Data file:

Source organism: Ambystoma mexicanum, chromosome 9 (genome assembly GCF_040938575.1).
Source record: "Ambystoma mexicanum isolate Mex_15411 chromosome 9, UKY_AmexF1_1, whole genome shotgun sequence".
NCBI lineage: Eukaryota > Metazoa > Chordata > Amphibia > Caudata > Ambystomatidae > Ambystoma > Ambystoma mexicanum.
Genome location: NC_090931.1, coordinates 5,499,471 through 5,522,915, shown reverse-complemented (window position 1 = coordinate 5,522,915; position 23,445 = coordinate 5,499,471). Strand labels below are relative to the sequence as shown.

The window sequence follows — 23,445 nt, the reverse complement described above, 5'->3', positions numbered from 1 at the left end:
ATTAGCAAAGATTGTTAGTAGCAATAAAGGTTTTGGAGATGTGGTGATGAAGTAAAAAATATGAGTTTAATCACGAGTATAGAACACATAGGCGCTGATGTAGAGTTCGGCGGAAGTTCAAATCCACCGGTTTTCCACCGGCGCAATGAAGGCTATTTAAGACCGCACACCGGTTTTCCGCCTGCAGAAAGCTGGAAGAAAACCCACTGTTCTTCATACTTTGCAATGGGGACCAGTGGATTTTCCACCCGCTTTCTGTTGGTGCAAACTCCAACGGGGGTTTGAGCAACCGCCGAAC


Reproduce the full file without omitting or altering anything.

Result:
Source organism: Ambystoma mexicanum, chromosome 9 (genome assembly GCF_040938575.1).
Source record: "Ambystoma mexicanum isolate Mex_15411 chromosome 9, UKY_AmexF1_1, whole genome shotgun sequence".
NCBI lineage: Eukaryota > Metazoa > Chordata > Amphibia > Caudata > Ambystomatidae > Ambystoma > Ambystoma mexicanum.
Genome location: NC_090931.1, coordinates 5,499,471 through 5,522,915, shown reverse-complemented (window position 1 = coordinate 5,522,915; position 23,445 = coordinate 5,499,471). Strand labels below are relative to the sequence as shown.

The window sequence follows — 23,445 nt, the reverse complement described above, 5'->3', positions numbered from 1 at the left end:
ATTAGCAAAGATTGTTAGTAGCAATAAAGGTTTTGGAGATGTGGTGATGAAGTAAAAAATATGAGTTTAATCACGAGTATAGAACACATAGGCGCTGATGTAGAGTTCGGCGGAAGTTCAAATCCACCGGTTTTCCACCGGCGCAATGAAGGCTATTTAAGACCGCACACCGGTTTTCCGCCTGCAGAAAGCTGGAAGAAAACCCACTGTTCTTCATACTTTGCAATGGGGACCAGTGGATTTTCCACCCGCTTTCTGTTGGTGCAAACTCCAACGGGGGTTTGAGCAACCGCCGAAC